NEW YORK — When U.S. prosecutors brought piracy charges against a teenager from Somalia, they dusted off a law that has been on the books since George Washington was president and used only sparingly since then.
The law's obscurity, the lack of recent precedent and murky definitions of what constitutes piracy could present challenges to law enforcement. But prosecutors also boosted their case with more common nonpiracy charges that could lead to a long prison sentence, even if the piracy count doesn't stick.
The government "threw pretty much everything they had at this guy because I think they wanted to hedge their bets," said Eugene Kontorovich, a professor at Northwestern University Law School.
In a criminal complaint, prosecutors depicted Abdiwali Abdiqadir Muse as the brazen ringleader of a band of four pirates who bullied 20 crew members of an American-flagged cargo ship, fired a shot at the captain and boasted of hijacking other ships. They said he executed the maneuver like a veteran pirate, stealing $30,000 from a safe and demanding that the crew give him the phone number of the ship's owner.
Muse's family says he is an impressionable minor who fell under the sway of older pirates and is being unfairly targeted by the U.S. government. Muse appeared bewildered, if not scared, in his first court appearance on Tuesday, breaking down in tears as lawyers told the judge that they had spoken to his father.
There are varying accounts of his age _ his lawyers say 15, his parents say 16 and the government says at least 18. The judge heard testimony from his father via telephone from Somalia and from government officials Tuesday before determining Muse should be tried as an adult.
The top count against Muse accuses him of piracy under the law of nations, a charge not used regularly since the 1800s. It carries a mandatory life sentence.
The other charges against him _ discharging a firearm, conspiring to commit hostage taking and brandishing a firearm _ could be found in drug, kidnapping and conspiracy cases throughout federal courthouses in the United States. They also offer potential penalties up to life in prison.
The government also set up a scenario in which they could eventually drop the piracy count in a plea bargain that would give Muse a chance to dodge a life sentence. That could be necessary if legal questions are raised by the piracy statute.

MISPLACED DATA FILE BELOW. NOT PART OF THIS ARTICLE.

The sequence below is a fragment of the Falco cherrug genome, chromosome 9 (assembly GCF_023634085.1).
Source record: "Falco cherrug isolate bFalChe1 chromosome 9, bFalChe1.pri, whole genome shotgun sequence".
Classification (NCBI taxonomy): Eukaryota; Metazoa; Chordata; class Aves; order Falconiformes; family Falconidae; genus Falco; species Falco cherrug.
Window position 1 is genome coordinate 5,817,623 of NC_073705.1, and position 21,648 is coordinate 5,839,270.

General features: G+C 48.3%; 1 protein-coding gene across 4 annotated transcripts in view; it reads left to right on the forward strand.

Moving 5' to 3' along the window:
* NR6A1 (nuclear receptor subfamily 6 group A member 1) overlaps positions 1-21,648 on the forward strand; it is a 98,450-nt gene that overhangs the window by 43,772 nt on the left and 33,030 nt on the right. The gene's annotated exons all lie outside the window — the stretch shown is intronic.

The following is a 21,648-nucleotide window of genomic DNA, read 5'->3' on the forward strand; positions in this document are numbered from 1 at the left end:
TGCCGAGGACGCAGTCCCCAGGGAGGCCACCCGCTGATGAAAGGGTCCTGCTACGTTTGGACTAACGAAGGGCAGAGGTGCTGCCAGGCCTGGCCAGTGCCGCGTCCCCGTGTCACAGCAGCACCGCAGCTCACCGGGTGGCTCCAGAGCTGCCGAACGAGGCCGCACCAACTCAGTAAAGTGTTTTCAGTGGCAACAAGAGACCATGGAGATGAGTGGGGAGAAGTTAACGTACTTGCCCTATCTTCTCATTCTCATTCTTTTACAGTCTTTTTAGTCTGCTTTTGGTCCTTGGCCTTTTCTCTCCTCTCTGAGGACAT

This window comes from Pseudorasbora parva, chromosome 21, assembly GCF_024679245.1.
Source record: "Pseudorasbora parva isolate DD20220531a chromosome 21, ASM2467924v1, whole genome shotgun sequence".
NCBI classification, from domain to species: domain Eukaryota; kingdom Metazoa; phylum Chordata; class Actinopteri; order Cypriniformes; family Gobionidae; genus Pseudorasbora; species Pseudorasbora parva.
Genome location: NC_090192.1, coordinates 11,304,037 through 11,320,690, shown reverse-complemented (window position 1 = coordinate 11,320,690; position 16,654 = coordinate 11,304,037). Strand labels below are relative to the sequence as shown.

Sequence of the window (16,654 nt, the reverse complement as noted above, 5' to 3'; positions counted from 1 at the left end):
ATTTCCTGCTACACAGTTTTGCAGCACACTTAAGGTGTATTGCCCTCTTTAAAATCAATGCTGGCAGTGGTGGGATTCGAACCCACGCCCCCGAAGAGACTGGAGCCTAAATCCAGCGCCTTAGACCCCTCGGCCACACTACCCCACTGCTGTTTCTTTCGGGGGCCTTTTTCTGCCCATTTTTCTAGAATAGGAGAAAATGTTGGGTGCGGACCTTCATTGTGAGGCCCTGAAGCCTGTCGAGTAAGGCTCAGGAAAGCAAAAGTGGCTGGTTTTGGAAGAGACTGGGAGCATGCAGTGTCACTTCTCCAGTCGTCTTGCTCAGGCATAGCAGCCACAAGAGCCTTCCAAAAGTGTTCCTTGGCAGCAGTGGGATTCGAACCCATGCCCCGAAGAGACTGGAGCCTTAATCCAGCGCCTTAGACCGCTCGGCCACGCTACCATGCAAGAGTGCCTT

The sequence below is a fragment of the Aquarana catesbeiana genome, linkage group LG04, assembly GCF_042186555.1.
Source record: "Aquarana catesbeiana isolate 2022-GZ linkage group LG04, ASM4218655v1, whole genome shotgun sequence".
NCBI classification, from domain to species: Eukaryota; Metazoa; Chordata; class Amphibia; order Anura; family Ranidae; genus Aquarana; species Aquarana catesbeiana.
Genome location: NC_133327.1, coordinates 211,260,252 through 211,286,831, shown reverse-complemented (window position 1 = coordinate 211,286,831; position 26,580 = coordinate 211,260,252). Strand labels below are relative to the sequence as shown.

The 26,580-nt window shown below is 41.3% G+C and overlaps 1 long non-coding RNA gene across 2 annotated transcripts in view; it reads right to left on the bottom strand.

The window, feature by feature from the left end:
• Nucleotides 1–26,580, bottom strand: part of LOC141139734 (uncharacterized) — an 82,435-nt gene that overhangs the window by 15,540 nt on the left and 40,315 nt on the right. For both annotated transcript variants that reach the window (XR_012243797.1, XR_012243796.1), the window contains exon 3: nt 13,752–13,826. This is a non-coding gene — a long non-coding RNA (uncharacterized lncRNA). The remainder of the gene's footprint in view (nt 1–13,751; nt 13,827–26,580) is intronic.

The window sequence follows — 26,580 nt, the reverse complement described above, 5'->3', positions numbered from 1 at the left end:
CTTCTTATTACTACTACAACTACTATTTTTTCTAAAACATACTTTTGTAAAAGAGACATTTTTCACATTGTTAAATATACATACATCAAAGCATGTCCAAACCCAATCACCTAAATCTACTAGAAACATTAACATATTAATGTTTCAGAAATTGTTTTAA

Michael Passman, a Chicago author of articles on piracy and the law, said piracy has a range of definitions, depending on which set of laws are interpreted. U.S. statutes define it one way. International laws define it a different way. The "law of nations" cited in the charges can draw on any number of legal parameters.
"That is something the court is going to have to confront," he said. But "recent practice suggests that the civilized world knows what the definition of piracy is under the law of nations."
Kontorovich said the piracy statute filed against Muse has been around since 1791, but hasn't really been used since 1885. The law carried a mandatory death penalty until the 1900s and was last rewritten in 1948, he said.
He noted prosecutors had also charged Muse with conspiracy to seize a ship by force, a count used only once since it was written to combat terrorism after the 1985 hijacking of the Italian cruise ship Achille Lauro.
He said that law was written because piracy statutes could not be used against the hijackers who killed 69-year-old New Yorker Leon Klinghoffer during the ship's hijacking, because the piracy statutes required that two vessels be involved; the Achille Lauro hijackers had boarded the vessel and posed as passengers.
Kontorovich has written an article to be published by the California Law Review about the difficulties of prosecuting pirates and terrorists.
In it, he writes that nations have generally released pirates because it is difficult to detain or successfully prosecute them. He said hundreds of pirates are routinely released after they are caught. The difference between those cases and the current one is that an American-flagged vessel was attacked.
"We don't want a Guantanamo of the seas," he said. "What are we going to do with all these guys _ the cost of detaining them, complicated trials. What if they ask for prisoner of war rights? They would play the Guantanamo playbook from page one."
Meanwhile, a Minnesota group is under fire for helping Muse's family navigate the American legal system.
A Minnesota Republican lawmaker, Rep. Marty Seifert, said he wants to ensure that no taxpayer dollars or state grants go to groups supporting pirates, such as the one run by Omar Jamal. Jamal, director of the nonprofit Somali Justice Advocacy Center, said Muse's parents asked for his help and that he is not weighing in on Muse's guilt or innocence.
"We act as an intermediary between the system and the community," Jamal said. "In this case we are trying to help the family understand what's going on here."
Associated Press writer Amy Forliti in Minneapolis contributed to this report.